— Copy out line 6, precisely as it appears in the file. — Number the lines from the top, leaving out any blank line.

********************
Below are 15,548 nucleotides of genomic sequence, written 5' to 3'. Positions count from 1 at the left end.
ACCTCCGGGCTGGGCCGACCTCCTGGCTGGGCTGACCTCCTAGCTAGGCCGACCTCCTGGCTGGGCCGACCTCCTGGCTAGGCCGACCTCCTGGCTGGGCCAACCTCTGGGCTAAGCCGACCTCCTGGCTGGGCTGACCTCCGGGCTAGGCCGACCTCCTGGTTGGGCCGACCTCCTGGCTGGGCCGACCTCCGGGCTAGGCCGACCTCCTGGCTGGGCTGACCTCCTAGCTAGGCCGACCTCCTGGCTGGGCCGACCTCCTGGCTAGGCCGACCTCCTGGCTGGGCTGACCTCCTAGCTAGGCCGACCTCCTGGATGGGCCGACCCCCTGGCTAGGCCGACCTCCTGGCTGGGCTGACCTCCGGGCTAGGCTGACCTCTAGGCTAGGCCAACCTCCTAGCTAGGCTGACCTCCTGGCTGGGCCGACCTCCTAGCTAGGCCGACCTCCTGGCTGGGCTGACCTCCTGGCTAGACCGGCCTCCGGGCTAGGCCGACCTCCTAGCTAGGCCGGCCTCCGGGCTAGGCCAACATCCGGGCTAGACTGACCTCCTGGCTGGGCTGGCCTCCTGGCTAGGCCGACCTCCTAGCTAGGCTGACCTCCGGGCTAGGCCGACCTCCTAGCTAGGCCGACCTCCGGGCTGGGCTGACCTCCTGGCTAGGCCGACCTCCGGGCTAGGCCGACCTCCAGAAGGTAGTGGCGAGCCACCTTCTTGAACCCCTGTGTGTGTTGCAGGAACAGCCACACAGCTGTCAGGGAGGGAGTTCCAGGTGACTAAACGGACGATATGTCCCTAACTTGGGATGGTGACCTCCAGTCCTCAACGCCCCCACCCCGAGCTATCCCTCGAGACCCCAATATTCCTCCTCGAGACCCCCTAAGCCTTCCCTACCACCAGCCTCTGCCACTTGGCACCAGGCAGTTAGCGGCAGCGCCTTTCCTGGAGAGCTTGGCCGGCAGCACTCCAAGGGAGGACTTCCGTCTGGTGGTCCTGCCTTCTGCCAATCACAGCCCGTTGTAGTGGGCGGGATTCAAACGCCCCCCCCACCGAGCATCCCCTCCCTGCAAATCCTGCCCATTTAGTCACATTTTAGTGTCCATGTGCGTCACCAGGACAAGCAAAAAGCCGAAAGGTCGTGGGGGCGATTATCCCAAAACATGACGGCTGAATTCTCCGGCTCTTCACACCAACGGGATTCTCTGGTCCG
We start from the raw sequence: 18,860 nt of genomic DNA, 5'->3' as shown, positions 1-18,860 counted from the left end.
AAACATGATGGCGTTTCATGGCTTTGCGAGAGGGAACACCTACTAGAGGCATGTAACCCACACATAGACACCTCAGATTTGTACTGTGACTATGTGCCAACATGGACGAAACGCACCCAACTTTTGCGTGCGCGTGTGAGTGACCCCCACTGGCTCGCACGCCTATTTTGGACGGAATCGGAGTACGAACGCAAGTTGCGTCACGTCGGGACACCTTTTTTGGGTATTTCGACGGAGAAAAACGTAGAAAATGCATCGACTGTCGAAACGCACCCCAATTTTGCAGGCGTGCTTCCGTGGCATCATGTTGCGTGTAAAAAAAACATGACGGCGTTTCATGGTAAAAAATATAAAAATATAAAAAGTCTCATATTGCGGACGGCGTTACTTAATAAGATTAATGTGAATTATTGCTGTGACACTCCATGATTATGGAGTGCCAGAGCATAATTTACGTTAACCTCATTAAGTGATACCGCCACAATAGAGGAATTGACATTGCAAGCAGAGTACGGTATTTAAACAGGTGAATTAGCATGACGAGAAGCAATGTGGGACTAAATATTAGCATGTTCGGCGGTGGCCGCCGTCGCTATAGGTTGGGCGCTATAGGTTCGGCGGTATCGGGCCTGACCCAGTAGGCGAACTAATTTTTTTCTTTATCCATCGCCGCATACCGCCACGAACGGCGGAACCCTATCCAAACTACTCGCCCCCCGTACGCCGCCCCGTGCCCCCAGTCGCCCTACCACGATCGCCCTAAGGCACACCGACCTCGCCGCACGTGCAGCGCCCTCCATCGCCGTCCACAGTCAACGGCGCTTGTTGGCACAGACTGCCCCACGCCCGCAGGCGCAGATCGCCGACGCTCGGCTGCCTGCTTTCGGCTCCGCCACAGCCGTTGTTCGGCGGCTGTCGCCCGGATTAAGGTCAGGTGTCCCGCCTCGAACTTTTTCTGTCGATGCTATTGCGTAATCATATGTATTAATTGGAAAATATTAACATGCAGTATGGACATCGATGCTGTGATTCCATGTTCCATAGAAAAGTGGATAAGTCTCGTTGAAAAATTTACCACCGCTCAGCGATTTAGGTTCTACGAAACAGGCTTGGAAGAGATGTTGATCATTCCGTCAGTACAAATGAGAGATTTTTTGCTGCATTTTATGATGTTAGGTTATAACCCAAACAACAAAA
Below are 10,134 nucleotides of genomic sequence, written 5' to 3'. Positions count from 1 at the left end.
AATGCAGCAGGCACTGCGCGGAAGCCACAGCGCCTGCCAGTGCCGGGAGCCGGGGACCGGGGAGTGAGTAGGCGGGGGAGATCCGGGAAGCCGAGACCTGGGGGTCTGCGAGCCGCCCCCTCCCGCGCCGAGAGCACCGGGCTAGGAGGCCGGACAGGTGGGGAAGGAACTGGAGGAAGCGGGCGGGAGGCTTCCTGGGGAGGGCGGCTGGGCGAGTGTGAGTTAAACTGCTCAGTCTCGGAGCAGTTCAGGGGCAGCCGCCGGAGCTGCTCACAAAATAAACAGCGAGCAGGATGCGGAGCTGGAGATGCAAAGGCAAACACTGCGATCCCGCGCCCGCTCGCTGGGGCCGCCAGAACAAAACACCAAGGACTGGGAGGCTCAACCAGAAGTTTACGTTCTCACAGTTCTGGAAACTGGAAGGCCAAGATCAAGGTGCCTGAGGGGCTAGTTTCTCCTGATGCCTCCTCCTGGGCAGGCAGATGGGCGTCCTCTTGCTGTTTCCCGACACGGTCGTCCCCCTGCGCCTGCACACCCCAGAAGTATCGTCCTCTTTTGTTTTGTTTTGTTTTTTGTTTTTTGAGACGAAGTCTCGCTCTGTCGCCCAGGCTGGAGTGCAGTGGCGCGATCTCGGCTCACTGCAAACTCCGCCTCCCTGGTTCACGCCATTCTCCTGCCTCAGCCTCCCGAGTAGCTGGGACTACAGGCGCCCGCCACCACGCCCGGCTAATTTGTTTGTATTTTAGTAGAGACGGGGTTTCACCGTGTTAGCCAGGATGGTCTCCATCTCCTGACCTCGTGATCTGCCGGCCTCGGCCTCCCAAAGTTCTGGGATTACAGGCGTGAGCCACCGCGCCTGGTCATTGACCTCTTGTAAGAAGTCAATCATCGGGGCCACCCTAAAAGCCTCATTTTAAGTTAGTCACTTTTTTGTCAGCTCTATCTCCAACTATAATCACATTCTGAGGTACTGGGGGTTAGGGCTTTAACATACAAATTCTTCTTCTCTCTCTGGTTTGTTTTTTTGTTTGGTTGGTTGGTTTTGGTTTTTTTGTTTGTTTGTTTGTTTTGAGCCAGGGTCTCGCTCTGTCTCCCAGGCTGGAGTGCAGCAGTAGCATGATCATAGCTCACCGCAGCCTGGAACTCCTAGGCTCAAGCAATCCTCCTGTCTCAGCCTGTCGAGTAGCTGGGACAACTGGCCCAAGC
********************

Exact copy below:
AATGCAGCAGGCACTGCGCGGAAGCCACAGCGCCTGCCAGTGCCGGGAGCCGGGGACCGGGGAGTGAGTAGGCGGGGGAGATCCGGGAAGCCGAGACCTGGGGGTCTGCGAGCCGCCCCCTCCCGCGCCGAGAGCACCGGGCTAGGAGGCCGGACAGGTGGGGAAGGAACTGGAGGAAGCGGGCGGGAGGCTTCCTGGGGAGGGCGGCTGGGCGAGTGTGAGTTAAACTGCTCAGTCTCGGAGCAGTTCAGGGGCAGCCGCCGGAGCTGCTCACAAAATAAACAGCGAGCAGGATGCGGAGCTGGAGATGCAAAGGCAAACACTGCGATCCCGCGCCCGCTCGCTGGGGCCGCCAGAACAAAACACCAAGGACTGGGAGGCTCAACCAGAAGTTTACGTTCTCACAGTTCTGGAAACTGGAAGGCCAAGATCAAGGTGCCTGAGGGGCTAGTTTCTCCTGATGCCTCCTCCTGGGCAGGCAGATGGGCGTCCTCTTGCTGTTTCCCGACACGGTCGTCCCCCTGCGCCTGCACACCCCAGAAGTATCGTCCTCTTTTGTTTTGTTTTGTTTTTTGTTTTTTGAGACGAAGTCTCGCTCTGTCGCCCAGGCTGGAGTGCAGTGGCGCGATCTCGGCTCACTGCAAACTCCGCCTCCCTGGTTCACGCCATTCTCCTGCCTCAGCCTCCCGAGTAGCTGGGACTACAGGCGCCCGCCACCACGCCCGGCTAATTTGTTTGTATTTTAGTAGAGACGGGGTTTCACCGTGTTAGCCAGGATGGTCTCCATCTCCTGACCTCGTGATCTGCCGGCCTCGGCCTCCCAAAGTTCTGGGATTACAGGCGTGAGCCACCGCGCCTGGTCATTGACCTCTTGTAAGAAGTCAATCATCGGGGCCACCCTAAAAGCCTCATTTTAAGTTAGTCACTTTTTTGTCAGCTCTATCTCCAACTATAATCACATTCTGAGGTACTGGGGGTTAGGGCTTTAACATACAAATTCTTCTTCTCTCTCTGGTTTGTTTTTTTGTTTGGTTGGTTGGTTTTGGTTTTTTTGTTTGTTTGTTTGTTTTGAGCCAGGGTCTCGCTCTGTCTCCCAGGCTGGAGTGCAGCAGTAGCATGATCATAGCTCACCGCAGCCTGGAACTCCTAGGCTCAAGCAATCCTCCTGTCTCAGCCTGTCGAGTAGCTGGGACAACTGGCCCAAGC